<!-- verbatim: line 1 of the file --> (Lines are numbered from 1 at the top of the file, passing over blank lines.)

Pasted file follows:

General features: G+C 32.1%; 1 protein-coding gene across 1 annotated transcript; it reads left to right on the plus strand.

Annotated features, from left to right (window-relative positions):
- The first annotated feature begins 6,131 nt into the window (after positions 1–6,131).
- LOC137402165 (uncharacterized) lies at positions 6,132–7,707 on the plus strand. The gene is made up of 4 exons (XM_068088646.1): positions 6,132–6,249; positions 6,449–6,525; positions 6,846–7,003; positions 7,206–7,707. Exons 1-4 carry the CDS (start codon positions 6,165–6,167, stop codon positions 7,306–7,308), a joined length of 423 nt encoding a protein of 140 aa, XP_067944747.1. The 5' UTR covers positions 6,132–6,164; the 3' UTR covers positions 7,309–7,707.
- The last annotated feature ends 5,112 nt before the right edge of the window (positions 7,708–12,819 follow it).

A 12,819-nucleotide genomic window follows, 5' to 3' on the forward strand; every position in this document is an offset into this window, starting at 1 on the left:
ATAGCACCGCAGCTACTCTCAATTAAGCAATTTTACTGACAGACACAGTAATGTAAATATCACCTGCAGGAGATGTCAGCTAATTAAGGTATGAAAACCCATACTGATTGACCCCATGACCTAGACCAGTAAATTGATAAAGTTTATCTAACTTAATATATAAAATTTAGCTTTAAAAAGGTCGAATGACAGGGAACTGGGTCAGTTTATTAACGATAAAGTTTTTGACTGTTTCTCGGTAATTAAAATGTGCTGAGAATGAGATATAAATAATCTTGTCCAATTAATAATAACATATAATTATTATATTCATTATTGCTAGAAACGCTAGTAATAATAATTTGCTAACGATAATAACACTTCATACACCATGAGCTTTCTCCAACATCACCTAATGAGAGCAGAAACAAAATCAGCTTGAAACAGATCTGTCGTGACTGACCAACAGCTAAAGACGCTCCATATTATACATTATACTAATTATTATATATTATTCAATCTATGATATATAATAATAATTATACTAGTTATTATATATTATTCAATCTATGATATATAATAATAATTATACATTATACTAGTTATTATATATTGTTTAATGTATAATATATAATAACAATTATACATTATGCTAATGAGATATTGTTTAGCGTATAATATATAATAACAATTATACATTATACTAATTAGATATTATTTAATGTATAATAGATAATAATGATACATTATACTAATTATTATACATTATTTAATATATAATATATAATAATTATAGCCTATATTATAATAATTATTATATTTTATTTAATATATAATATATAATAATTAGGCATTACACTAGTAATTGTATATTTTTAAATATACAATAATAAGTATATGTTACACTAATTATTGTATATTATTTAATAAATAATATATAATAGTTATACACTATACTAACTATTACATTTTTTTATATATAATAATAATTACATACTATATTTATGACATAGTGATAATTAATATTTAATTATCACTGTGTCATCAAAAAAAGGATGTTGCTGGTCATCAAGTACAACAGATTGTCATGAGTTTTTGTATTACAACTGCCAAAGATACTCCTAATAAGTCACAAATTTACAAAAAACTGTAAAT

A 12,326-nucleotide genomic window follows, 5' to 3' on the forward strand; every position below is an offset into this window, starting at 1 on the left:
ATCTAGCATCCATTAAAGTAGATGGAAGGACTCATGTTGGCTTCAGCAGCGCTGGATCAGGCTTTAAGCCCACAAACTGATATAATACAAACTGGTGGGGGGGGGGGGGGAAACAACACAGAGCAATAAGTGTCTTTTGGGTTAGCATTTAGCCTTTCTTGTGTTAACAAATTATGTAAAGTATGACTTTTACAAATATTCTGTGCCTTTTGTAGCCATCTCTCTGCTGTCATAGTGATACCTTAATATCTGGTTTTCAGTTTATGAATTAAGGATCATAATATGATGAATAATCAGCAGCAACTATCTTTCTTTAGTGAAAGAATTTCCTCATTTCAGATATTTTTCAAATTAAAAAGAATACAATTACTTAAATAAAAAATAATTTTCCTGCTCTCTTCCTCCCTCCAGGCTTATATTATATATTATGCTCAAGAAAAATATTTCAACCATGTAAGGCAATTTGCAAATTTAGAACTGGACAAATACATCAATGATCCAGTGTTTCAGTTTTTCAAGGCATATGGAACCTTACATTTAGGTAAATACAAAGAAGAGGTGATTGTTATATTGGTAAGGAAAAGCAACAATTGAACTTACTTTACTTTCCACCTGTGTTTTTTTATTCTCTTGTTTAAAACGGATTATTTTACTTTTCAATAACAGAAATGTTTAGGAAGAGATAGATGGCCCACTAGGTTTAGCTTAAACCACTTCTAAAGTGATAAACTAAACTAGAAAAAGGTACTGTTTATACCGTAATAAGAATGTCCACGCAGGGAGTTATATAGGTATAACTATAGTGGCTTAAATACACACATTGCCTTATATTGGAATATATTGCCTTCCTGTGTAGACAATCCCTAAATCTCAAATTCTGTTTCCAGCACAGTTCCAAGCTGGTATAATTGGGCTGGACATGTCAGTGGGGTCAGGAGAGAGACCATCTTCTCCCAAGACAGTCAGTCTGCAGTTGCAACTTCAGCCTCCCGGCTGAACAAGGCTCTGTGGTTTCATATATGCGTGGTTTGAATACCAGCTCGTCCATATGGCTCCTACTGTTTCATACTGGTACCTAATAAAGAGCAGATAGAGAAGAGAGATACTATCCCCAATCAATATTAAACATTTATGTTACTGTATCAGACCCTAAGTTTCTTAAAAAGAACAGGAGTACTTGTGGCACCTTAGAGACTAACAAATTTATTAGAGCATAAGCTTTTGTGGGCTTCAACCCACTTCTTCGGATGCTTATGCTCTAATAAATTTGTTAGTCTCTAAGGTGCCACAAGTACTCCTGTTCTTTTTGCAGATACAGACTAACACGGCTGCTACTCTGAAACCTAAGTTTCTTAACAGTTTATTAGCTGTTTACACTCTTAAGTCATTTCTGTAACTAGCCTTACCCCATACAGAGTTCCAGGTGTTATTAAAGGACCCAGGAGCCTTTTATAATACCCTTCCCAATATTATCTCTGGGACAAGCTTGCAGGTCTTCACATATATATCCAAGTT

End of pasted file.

General features: G+C 32.1%; 1 protein-coding gene across 1 annotated transcript; it reads left to right on the plus strand.